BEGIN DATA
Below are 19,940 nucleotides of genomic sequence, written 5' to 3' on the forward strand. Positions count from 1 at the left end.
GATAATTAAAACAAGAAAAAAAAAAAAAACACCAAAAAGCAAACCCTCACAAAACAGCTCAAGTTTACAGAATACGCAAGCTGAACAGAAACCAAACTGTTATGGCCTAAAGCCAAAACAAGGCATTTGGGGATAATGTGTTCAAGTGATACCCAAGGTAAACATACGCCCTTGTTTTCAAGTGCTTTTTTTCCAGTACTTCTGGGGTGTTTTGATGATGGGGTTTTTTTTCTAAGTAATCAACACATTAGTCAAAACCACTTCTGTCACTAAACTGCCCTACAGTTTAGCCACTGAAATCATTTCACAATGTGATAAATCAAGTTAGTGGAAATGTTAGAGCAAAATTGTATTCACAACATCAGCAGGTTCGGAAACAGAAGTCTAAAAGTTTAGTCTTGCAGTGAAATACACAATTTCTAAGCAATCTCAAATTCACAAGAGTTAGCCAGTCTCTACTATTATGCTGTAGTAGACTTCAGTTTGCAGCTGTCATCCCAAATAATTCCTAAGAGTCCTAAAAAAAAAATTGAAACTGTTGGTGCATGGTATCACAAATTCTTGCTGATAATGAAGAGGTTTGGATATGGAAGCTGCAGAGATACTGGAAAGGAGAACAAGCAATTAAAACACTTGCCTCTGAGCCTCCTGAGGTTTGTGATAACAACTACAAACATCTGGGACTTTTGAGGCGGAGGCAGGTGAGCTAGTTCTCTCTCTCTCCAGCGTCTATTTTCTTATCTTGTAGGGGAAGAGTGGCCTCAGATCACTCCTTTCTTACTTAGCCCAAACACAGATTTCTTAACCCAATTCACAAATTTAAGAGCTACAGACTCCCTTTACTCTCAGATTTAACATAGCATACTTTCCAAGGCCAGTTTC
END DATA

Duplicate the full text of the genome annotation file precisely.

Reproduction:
Below are 19,940 nucleotides of genomic sequence, written 5' to 3' on the forward strand. Positions count from 1 at the left end.
GATAATTAAAACAAGAAAAAAAAAAAAAACACCAAAAAGCAAACCCTCACAAAACAGCTCAAGTTTACAGAATACGCAAGCTGAACAGAAACCAAACTGTTATGGCCTAAAGCCAAAACAAGGCATTTGGGGATAATGTGTTCAAGTGATACCCAAGGTAAACATACGCCCTTGTTTTCAAGTGCTTTTTTTCCAGTACTTCTGGGGTGTTTTGATGATGGGGTTTTTTTTCTAAGTAATCAACACATTAGTCAAAACCACTTCTGTCACTAAACTGCCCTACAGTTTAGCCACTGAAATCATTTCACAATGTGATAAATCAAGTTAGTGGAAATGTTAGAGCAAAATTGTATTCACAACATCAGCAGGTTCGGAAACAGAAGTCTAAAAGTTTAGTCTTGCAGTGAAATACACAATTTCTAAGCAATCTCAAATTCACAAGAGTTAGCCAGTCTCTACTATTATGCTGTAGTAGACTTCAGTTTGCAGCTGTCATCCCAAATAATTCCTAAGAGTCCTAAAAAAAAAATTGAAACTGTTGGTGCATGGTATCACAAATTCTTGCTGATAATGAAGAGGTTTGGATATGGAAGCTGCAGAGATACTGGAAAGGAGAACAAGCAATTAAAACACTTGCCTCTGAGCCTCCTGAGGTTTGTGATAACAACTACAAACATCTGGGACTTTTGAGGCGGAGGCAGGTGAGCTAGTTCTCTCTCTCTCCAGCGTCTATTTTCTTATCTTGTAGGGGAAGAGTGGCCTCAGATCACTCCTTTCTTACTTAGCCCAAACACAGATTTCTTAACCCAATTCACAAATTTAAGAGCTACAGACTCCCTTTACTCTCAGATTTAACATAGCATACTTTCCAAGGCCAGTTTC